Based on your crash log, the line with: Kernel Extensions in backtrace: com.apple.nvidia.classic.NVDAResmanTesla ... and those following it immediately point to a potential issue with your GPU driver or the GPU itself. Restart in hardware test mode by booting while holding D. You may need the DVD that came with the computer to do this. Run the fast, ...


1

Most likely a change was made to the Fn key setting. The behavior you are seeing is "Show Desktop", but generally requires pressing Fn-F11 to activate. (Note on my keyboard Volume Down is F11. It may differ on yours, but the steps below don't chnage.) To change this behavior: Open System Preferences. In the second section, click on Keyboard, then on the ...


1

The feature you want is confusingly called Quality of Service or "QoS" for short. These days it is usually configured for an entire network, or subnet, using the management interface on a smart switch (which costs a little more than an Ethernet hub with the same number of ports, but not much more--here is a representative model from Cisco for under $100). ...


1

The ._filename file does not only contain the resource fork, it also contains Finder metadata, in AppleDouble format. The resource fork itself can be viewed on an HFS volume by opening filename/..namedfork/rsrc. Forks and other extended attributes can be listed by using ls -l@. Resource forks are not specific to the Mach-O format (and I do not know if they ...


1

Be aware of what messages said. Please move or remove them before you can merge. So, let's move it. mv /usr/local/Library/Formula/curlpp.rb /usr/local/Library/Formula/curlpp.rb.old Then try again: brew upgrade


1

Yes. It is possible, including through Mobile Device Management (MDM) applications which are generally legitimate, and through more nefarious means as well. Since it's such a broad topic, addressing the many ways that someone could do this would be too open-ended. Think of how a school is able to track a computer it has issued to a student, in terms of ...


1

VNC viewer has it's own 'full screen' mode. To access it, move your mouse to the top of the window (where the arrow is pointing) and click the full screen icon. The only issue with this is you cannot view multiple desktops (using the trackpad gestures) without closing full screen mode. To toggle full screen mode quickly you can press F8 (fn+play/pause) ...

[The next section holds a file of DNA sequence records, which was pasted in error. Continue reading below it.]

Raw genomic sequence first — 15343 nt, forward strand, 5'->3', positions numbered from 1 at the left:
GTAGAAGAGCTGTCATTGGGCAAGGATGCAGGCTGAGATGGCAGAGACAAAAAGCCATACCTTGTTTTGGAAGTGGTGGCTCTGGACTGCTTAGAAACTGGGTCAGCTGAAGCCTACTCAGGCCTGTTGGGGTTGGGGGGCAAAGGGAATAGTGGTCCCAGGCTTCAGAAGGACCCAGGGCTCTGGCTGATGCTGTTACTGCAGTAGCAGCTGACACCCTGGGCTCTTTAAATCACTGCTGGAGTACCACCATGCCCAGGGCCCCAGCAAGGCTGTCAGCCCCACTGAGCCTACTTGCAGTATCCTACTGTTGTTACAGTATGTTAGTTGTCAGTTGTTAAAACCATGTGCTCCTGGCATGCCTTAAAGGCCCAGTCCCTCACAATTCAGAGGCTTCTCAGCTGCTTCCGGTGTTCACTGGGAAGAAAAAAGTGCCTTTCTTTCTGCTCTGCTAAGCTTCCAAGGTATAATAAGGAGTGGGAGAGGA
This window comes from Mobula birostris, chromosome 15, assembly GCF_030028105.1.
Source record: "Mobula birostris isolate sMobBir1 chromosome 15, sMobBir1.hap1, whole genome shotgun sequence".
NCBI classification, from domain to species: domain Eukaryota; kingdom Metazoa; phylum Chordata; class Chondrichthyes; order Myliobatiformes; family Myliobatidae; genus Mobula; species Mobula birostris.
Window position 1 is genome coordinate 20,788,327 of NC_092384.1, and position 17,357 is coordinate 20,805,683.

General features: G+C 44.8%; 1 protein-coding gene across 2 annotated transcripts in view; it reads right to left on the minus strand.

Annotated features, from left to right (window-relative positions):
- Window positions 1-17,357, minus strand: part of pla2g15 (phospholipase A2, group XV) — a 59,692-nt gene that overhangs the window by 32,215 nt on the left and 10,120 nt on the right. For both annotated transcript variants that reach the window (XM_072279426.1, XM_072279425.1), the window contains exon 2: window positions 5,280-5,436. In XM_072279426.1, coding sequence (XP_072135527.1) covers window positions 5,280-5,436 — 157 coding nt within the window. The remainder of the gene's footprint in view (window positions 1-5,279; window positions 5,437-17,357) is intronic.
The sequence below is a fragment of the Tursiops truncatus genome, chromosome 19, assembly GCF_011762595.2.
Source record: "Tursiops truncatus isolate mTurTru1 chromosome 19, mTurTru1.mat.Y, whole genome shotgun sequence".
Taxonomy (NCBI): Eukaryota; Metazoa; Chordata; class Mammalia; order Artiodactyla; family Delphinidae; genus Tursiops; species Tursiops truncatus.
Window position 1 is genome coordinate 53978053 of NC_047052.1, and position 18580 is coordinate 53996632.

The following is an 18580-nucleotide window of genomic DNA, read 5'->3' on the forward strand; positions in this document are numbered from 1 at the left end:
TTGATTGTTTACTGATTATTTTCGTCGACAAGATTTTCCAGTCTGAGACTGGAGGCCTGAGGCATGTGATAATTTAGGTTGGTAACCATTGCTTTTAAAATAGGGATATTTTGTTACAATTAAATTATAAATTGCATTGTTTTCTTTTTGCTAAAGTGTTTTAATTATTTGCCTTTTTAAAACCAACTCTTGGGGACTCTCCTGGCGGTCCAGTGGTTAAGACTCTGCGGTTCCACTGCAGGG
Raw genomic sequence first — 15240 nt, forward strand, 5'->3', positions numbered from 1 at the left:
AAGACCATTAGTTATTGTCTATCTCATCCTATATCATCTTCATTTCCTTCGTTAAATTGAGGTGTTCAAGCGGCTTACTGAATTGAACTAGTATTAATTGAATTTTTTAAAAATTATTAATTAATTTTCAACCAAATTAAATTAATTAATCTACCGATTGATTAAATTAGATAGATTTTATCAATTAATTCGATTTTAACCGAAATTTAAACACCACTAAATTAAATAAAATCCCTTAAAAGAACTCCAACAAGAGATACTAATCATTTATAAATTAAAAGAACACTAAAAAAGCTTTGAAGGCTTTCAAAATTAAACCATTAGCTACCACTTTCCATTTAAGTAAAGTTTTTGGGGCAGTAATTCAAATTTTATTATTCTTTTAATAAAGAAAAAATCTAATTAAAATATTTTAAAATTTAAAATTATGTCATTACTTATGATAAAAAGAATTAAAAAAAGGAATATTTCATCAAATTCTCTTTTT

1

If you use vim before the installation, the file .vimrc should be on your $HOME directory (/Users/your-username/.vimrc). Macvim will use that file if exists.


1

This is not meant to be an answer, but a comment, since I don't know of a shortcut (but for some strange reason I'm not allowed to comment with less than 50 points reputation): apart from Mission Control, there also is the Dock, which when clicked repeatedly will cycle through the application's full screen spaces.


1

Unfortunately, there is no shortcut to switch between fullscreen windows of the same application. You have two alternatives that are not ideal but enough: Shortcuts to switch between spaces/desktops or jump to a specific one Gestures to switch between spaces/desktops To make this workflow work well, just put your fullscreen windows side by side.


1

If you are running the default terminal program that shipped with your Mac then the arrow keys should move you left and right on a line or (for the up and down keys) back and forth in the shell history. When you first launch the shell and before you run your program does UP and DOWN scroll through history? If you type anything on the command line (and ...


1

I'm using PhotoShop CC 2014 under Yosemite on a 2012 MacBook Pro. I'm not seeing an issue, even testing with a 5MB PDF. One thing to consider is that the PDF file is corrupt. To check this, try loading some alternative PDFs into PhotoShop. Instead of drag-dropping the PDF onto the Dock icon, you can also try either of the following: Right-click the PDF, ...


1

The original value of blue is used when AppleHighlightColor doesn't exist, therefore you can reset it deleting AppleHighlightColor: defaults delete -g AppleHighlightColor You can change the AppleHighlightColor with a GUI through System Preferences → General → Highlight Color. Setting the highlight colour to Green through System Preferences: ~ ❯ ...


1

If you're just issuing one long-running command that occasionally pops a bell, you could run the command with the output piped to less. This seems to have done the trick for me: annoyingcmd | less -R (The -R flag allows for colors to be displayed)


1

In those cases i use a little app called AppCleaner. The just drag the app in question in to it and it will find all associated files to that program and ask you if you want to delete them. If you do not have the original app any more, you could use Terminal and find the files and delete them. type mdfind TechSmith and see what comes up